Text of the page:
Some 4,000 girls and women attended a World Cup qualifying match between Iran and Cambodia at the Azadi stadium in Tehran, the Iranian capital, on October 10. It was the first time since 1981 female fans in Iran have been allowed to watch a men’s football match. Two of the women present told The Observers how it felt.
Women have been banned from attending football stadiums since the earliest days of the Islamic Revolution. In recent years, some female fans run the risk of punishment by slipping into stadiums dressed as men.
In March, 29-year-old Sahar Khodayari, known as #Bluegirl, was caught while trying to enter Azadi Stadium to watch her team Esteghlal and as a result, she was briefly imprisoned. When she heard on September 3 that she could face six months in prison, she set herself on fire and died a few days later.
READ MORE: Iran’s #BlueGirl dies after setting herself on fire in football-ban protest
Khodayari’s death caused outrage in Iran and put pressure on the country’s rulers to ease the ban on women attending matches. FIFA threatened sanctions if Iran did not allow women to attend qualifying matches for the 2022 World Cup.
The authorities eventually announced the sale of some 4,000 tickets for the Iran-Cambodia match. An AFP journalist estimated there were around 4,500 girls and women in Azadi stadium for the match, and 6,000 men. Iran beat Cambodia, 14-0.
Female fans waiting outside Azadi stadium for the October 10 match.
“It was about more than just football”
Zahra, a 26-year-old teacher, explained why she attended the match.
“I’m a football fan. I’ve always loved football. I play with my friends and family – boys and girls – so, of course, I wanted to see the match. But for me and I think for many other women there, it was about more than just football: it was about getting back a right that’s been taken away from us for decades. Friends of mine who don’t care anything about football asked me to buy tickets for them too.”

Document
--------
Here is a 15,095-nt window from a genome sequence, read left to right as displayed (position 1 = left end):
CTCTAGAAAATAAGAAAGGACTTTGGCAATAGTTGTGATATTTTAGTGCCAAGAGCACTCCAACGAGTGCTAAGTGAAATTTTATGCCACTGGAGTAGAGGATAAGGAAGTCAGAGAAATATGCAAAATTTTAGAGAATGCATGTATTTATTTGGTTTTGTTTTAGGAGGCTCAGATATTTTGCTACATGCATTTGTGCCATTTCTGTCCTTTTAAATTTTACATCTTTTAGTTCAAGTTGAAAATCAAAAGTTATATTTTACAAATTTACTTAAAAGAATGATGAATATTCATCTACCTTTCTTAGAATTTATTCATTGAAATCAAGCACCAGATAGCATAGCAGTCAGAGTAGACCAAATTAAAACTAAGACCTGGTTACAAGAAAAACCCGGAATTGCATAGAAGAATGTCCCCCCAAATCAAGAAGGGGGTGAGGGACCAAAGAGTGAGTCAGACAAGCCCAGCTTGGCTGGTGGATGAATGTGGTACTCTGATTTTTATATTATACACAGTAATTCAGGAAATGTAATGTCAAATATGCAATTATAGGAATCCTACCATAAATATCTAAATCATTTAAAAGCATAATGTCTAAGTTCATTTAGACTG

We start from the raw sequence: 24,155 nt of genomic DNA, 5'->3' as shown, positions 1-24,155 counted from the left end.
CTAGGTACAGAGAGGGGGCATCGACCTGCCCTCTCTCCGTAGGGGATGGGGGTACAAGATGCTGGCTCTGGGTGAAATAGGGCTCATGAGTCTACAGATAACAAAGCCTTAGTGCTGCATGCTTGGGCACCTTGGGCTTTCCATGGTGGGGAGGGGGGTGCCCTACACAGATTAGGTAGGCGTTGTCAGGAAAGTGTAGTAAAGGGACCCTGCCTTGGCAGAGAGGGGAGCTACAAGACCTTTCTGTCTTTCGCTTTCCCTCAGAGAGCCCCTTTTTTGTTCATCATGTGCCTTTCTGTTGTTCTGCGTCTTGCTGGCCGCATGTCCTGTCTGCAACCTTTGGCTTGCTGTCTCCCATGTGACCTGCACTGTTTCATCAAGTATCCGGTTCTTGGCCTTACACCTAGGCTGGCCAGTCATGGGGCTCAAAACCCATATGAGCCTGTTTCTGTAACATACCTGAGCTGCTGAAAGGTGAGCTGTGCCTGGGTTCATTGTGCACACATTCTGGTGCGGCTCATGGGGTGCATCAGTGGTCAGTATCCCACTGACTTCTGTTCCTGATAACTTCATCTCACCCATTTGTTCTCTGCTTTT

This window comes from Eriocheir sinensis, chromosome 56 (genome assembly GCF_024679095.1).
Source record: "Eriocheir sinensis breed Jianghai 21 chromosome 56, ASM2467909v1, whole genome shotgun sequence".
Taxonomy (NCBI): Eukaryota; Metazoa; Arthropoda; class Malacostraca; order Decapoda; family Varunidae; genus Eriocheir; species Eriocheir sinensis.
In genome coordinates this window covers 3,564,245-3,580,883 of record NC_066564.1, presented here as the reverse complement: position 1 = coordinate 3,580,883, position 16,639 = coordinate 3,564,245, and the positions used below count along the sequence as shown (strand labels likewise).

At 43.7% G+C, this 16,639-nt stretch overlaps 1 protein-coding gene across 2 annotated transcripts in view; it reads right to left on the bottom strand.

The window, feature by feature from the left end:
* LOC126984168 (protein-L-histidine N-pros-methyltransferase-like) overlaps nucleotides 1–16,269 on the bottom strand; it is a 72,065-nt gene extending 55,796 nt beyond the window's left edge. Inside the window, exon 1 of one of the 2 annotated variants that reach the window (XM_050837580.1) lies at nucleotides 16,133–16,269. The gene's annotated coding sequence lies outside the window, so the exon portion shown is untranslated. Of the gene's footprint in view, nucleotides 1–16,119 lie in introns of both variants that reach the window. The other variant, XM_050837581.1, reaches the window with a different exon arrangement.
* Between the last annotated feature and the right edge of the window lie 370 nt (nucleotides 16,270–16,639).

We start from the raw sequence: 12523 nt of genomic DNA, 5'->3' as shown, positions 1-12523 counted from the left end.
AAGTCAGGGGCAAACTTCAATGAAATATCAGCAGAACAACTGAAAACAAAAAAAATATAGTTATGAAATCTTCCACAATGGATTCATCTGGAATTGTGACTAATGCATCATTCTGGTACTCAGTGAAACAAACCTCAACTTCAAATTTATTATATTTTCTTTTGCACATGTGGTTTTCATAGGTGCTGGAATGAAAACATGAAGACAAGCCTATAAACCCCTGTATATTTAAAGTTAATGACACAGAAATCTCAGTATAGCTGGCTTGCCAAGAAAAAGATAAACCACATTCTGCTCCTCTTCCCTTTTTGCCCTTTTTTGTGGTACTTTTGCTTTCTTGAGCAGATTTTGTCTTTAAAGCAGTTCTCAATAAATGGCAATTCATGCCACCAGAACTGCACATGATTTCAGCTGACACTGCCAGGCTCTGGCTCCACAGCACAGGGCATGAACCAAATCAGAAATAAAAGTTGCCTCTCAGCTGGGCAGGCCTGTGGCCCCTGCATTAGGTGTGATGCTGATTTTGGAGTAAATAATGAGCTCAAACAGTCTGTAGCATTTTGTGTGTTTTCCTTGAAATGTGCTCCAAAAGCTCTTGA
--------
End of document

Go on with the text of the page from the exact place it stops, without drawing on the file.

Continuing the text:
A woman cries as she enters the stadium.
‘When I entered the stadium, I couldn’t hold back the tears’
“I didn’t think it would be that emotional. But when I entered the stadium through the main tunnel when I heard women making all that noise – clapping, cheering and blowing vuvuzelas – and when I saw the green grass of the football field, I couldn’t hold back the tears. I cried and I stayed just there for 10 minutes. It was a dream come true. Many other women were like me, crying and not able to move. That moment was as sweet as the most delicious cookie that I ever tasted in my life.”
“Finally, I found the power to keep going and found a place to sit. Then the magic began. We supported the national team for every one of the 90 minutes. There were some touching moments. It was nice to see advertisements in the stadium for tampons and breast cancer awareness. Not only can we attend a football match, but they’re starting to acknowledge the realities of women’s lives. [Editor’s note: Iranian media seldom discuss menstruation.] I don’t know if the ads were just meant to impress FIFA or not.”
No man did anything wrong to us’
“It was also great to see the reactions of men. Not just near the stadium, but all through the city on our way to the match when men saw us with flags etc, they smiled and congratulated us.
We’ve been told for years that stadiums are a bad place for women because of violence and impolite behavior. But yesterday was one of the rare days that no man did anything wrong to us, not at the stadium or in the city. There’s no doubt that I’m going to go see the next match.”
They told us not to chant in memory of #BlueGirl’
Fatemeh, 34, is a financial consultant at a Tehran business and a lifelong football fan. She also attended the October 10 Iran-Cambodia match.
“It was stupid to sell tickets online. They opened the online sales in the middle of the night last Saturday without informing people. The tickets sold out in a few minutes. I was lucky that my friends warned me ‘Buy a ticket right now!’ They ended up selling about 3,200 tickets to women. Thousands of other women couldn’t get them, while the men’s parts of the stadium were empty. Lots of women who couldn’t get tickets gathered outside the stadium hoping to get in. But they couldn’t.”
Female fans who were admitted to Tehran’s Azadi stadium ask the police to let in women who are waiting outside. Video sent by Fatemeh.
“When I reached the stadium, I had tears streaming down my face, like everyone else. There were many female police officers, warning us nonstop about our hijab. They told us not to chant in memory of the “Blue Girl”.
When the match began, I noticed something awkward that bothered me. We women had no idea how to cheer like people do normally in the stadiums. How to chant slogans or how to sing a particular fan song to support a player when he needs it. There are unwritten traditions for all of this in stadiums, but we don’t know them. It was sad for me.”
Female fans in the stadium. Video sent by Zahra.
“We need to attend many more matches to learn them. We wanted to chant the same slogans as the men, but there weren’t that many men present and we were kept so far away from them that we could barely hear what they were chanting. But at the end of the day, there’s no doubt: I’m coming to the next match.”